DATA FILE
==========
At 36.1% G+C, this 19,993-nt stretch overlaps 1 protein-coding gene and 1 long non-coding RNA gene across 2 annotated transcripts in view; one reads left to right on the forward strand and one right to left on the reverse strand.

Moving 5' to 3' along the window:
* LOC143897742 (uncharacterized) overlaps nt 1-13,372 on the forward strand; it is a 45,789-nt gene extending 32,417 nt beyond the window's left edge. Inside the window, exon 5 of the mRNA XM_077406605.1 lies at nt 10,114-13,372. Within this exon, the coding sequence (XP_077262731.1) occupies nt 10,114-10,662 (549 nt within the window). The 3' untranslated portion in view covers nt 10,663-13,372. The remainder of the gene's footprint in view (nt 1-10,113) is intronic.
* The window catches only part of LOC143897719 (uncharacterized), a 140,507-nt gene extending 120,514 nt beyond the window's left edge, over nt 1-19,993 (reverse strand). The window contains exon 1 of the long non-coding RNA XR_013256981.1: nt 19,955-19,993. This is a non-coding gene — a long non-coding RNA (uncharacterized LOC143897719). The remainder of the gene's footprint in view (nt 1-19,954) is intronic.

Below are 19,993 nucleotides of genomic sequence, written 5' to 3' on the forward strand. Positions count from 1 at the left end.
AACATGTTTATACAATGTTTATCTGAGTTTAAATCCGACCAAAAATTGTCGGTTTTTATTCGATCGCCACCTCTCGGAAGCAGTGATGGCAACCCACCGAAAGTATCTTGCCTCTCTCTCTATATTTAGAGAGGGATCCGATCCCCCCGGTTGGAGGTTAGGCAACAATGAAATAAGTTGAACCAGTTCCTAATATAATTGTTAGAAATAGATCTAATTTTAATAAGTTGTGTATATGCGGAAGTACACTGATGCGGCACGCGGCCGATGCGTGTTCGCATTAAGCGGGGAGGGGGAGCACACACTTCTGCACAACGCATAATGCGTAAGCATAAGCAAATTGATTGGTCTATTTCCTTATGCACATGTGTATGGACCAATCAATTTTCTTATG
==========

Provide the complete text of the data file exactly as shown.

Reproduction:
At 36.1% G+C, this 19,993-nt stretch overlaps 1 protein-coding gene and 1 long non-coding RNA gene across 2 annotated transcripts in view; one reads left to right on the forward strand and one right to left on the reverse strand.

Moving 5' to 3' along the window:
* LOC143897742 (uncharacterized) overlaps nt 1-13,372 on the forward strand; it is a 45,789-nt gene extending 32,417 nt beyond the window's left edge. Inside the window, exon 5 of the mRNA XM_077406605.1 lies at nt 10,114-13,372. Within this exon, the coding sequence (XP_077262731.1) occupies nt 10,114-10,662 (549 nt within the window). The 3' untranslated portion in view covers nt 10,663-13,372. The remainder of the gene's footprint in view (nt 1-10,113) is intronic.
* The window catches only part of LOC143897719 (uncharacterized), a 140,507-nt gene extending 120,514 nt beyond the window's left edge, over nt 1-19,993 (reverse strand). The window contains exon 1 of the long non-coding RNA XR_013256981.1: nt 19,955-19,993. This is a non-coding gene — a long non-coding RNA (uncharacterized LOC143897719). The remainder of the gene's footprint in view (nt 1-19,954) is intronic.

Below are 19,993 nucleotides of genomic sequence, written 5' to 3' on the forward strand. Positions count from 1 at the left end.
AACATGTTTATACAATGTTTATCTGAGTTTAAATCCGACCAAAAATTGTCGGTTTTTATTCGATCGCCACCTCTCGGAAGCAGTGATGGCAACCCACCGAAAGTATCTTGCCTCTCTCTCTATATTTAGAGAGGGATCCGATCCCCCCGGTTGGAGGTTAGGCAACAATGAAATAAGTTGAACCAGTTCCTAATATAATTGTTAGAAATAGATCTAATTTTAATAAGTTGTGTATATGCGGAAGTACACTGATGCGGCACGCGGCCGATGCGTGTTCGCATTAAGCGGGGAGGGGGAGCACACACTTCTGCACAACGCATAATGCGTAAGCATAAGCAAATTGATTGGTCTATTTCCTTATGCACATGTGTATGGACCAATCAATTTTCTTATG